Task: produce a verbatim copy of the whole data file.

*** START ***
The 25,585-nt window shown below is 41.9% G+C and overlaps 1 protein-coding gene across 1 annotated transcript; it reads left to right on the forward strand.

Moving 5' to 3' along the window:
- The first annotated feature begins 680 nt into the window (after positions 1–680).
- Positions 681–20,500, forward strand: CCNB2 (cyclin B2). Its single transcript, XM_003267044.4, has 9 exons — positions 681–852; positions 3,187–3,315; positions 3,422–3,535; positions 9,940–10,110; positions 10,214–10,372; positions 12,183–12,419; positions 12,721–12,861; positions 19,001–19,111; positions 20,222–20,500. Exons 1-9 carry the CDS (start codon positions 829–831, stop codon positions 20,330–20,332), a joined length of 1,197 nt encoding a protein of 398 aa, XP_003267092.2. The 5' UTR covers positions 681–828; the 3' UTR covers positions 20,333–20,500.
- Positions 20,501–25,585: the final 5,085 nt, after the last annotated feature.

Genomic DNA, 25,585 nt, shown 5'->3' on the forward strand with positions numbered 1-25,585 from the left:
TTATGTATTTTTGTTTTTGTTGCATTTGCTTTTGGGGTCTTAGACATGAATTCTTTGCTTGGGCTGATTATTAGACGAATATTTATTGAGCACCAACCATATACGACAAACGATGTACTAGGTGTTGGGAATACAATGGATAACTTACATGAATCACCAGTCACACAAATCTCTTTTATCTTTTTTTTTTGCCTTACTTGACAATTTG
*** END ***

The 25,585-nt window shown below is 41.9% G+C and overlaps 1 protein-coding gene across 1 annotated transcript; it reads left to right on the forward strand.

Moving 5' to 3' along the window:
- The first annotated feature begins 680 nt into the window (after positions 1–680).
- Positions 681–20,500, forward strand: CCNB2 (cyclin B2). Its single transcript, XM_003267044.4, has 9 exons — positions 681–852; positions 3,187–3,315; positions 3,422–3,535; positions 9,940–10,110; positions 10,214–10,372; positions 12,183–12,419; positions 12,721–12,861; positions 19,001–19,111; positions 20,222–20,500. Exons 1-9 carry the CDS (start codon positions 829–831, stop codon positions 20,330–20,332), a joined length of 1,197 nt encoding a protein of 398 aa, XP_003267092.2. The 5' UTR covers positions 681–828; the 3' UTR covers positions 20,333–20,500.
- Positions 20,501–25,585: the final 5,085 nt, after the last annotated feature.

Genomic DNA, 25,585 nt, shown 5'->3' on the forward strand with positions numbered 1-25,585 from the left:
TTATGTATTTTTGTTTTTGTTGCATTTGCTTTTGGGGTCTTAGACATGAATTCTTTGCTTGGGCTGATTATTAGACGAATATTTATTGAGCACCAACCATATACGACAAACGATGTACTAGGTGTTGGGAATACAATGGATAACTTACATGAATCACCAGTCACACAAATCTCTTTTATCTTTTTTTTTTGCCTTACTTGACAATTTG